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Judgement date :05/09/2017
In this case, the applicant, Mr Bărbulescu, complained of a violation of Article 8 of the European Convention on Human Rights (ECHR) which protects the right to respect for private and family life, the home and correspondence. The European Court of Human Rights (ECtHR) found no violation.
The facts concern the dismissal of the applicant from his employment due to his use of company internet for personal purposes in violation of the company’s internal regulations. More specifically, the applicant was using an instant messaging account set up for the purpose of contacting clients. The applicant considered the employer’s monitoring of his communication to be a violation of Article 8.
In its reasoning, the ECtHR first established, based on its previous case law, that Article 8 is applicable to the context of this case. It stated that communications from business premises as well as from the home may be covered by the notions of “private life” and “correspondence” (including instant messaging) within the meaning of Article 8 of the Convention (see Halford v. the United Kingdom, 25 June 1997, § 44, Reports of Judgments and Decisions 1997 III; and Copland v. the United Kingdom no. 62617/00, § 41, ECHR 2007 I). In order to ascertain whether the notions of “private life” and “correspondence” are applicable, the Court has on several occasions examined whether individuals had a reasonable expectation that their privacy would be respected and protected (ibid.; and as regards “private life”, see also Köpke v. Germany (dec.), no. 420/07, 5 October 2010). In that context, it has stated that a reasonable expectation of privacy is a significant though not necessarily conclusive factor (see Köpke, cited above). [Para. 73, 74]. In the present case, it was questionable whether Mr Bărbulescu could have had a reasonable expectation of privacy in view of his employer’s restrictive regulations on internet use. [Para. 80].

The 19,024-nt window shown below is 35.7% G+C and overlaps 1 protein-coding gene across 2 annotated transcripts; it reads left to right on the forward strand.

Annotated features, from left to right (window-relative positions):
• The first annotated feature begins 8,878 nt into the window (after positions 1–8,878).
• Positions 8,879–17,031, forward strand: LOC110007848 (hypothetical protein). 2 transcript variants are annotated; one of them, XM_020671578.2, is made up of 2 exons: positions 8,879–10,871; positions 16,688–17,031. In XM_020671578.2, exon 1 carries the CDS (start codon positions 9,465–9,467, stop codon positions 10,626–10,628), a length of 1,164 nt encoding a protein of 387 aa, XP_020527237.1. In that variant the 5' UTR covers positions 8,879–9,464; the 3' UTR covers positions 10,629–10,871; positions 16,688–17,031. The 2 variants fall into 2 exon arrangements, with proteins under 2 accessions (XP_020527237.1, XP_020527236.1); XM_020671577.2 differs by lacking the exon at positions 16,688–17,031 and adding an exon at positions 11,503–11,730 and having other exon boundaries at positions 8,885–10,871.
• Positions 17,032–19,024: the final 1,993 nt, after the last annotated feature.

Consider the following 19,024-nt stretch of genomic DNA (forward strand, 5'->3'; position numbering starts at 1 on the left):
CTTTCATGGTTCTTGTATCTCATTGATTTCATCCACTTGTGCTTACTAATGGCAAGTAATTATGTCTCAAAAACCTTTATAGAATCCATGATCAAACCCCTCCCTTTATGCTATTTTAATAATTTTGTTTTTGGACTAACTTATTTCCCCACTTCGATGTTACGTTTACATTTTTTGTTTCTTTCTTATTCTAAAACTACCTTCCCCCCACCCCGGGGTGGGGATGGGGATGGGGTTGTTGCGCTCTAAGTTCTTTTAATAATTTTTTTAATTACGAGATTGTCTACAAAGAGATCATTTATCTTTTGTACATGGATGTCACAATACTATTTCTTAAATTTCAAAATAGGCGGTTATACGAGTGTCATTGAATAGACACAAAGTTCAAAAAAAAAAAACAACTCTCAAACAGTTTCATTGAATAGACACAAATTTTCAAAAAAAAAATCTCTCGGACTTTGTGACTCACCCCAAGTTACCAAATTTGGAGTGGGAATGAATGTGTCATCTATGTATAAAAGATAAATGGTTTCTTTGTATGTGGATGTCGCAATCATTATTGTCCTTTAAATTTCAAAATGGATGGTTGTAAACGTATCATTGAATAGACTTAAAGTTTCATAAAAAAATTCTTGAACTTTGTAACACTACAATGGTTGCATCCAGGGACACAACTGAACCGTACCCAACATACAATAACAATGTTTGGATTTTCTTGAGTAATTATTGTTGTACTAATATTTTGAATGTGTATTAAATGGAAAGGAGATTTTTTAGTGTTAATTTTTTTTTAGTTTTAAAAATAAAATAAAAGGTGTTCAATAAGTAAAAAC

The ECtHR thus proceeded to examine the obligations of the Sate in relation to Article 8 ECHR. The national authorities had been required to carry out a balancing exercise between the competing interests at stake, namely Mr Bărbulescu’s right to respect for his private life, on the one hand, and his employer’s right to take measures in order to ensure the smooth running of the company, on the other. [Para. 124].
The national Courts, while referring to the ECHR and Article 8 therein, had nonetheless failed to examine a number of elements that were necessary in order to properly carry out the balancing exercise mentioned above. Namely, the Courts:
- Omitted to determine whether Mr Bărbulescu had been notified in advance of the possibility that his employer might introduce monitoring measures, and of the nature of such measures. [Para 133].
- Had not examined the scope of the monitoring and the degree of intrusion into Mr Bărbulescu’s privacy. [Para. 134].
- Had not performed a sufficient assessment of whether there had been legitimate reasons to justify monitoring Mr Bărbulescu’s communications. [Para. 135].
- Had not sufficiently examined whether the aim pursued by the employer could have been achieved by less intrusive methods than accessing the contents of Mr Bărbulescu’s communications. [Para. 136].
Having regard to those considerations, the Court concluded that the national authorities had not adequately protected Mr Bărbulescu’s right to respect for his private life and correspondence and that they had consequently failed to strike a fair balance between the interests at stake. There had therefore been a violation of Article 8. [Para. 141].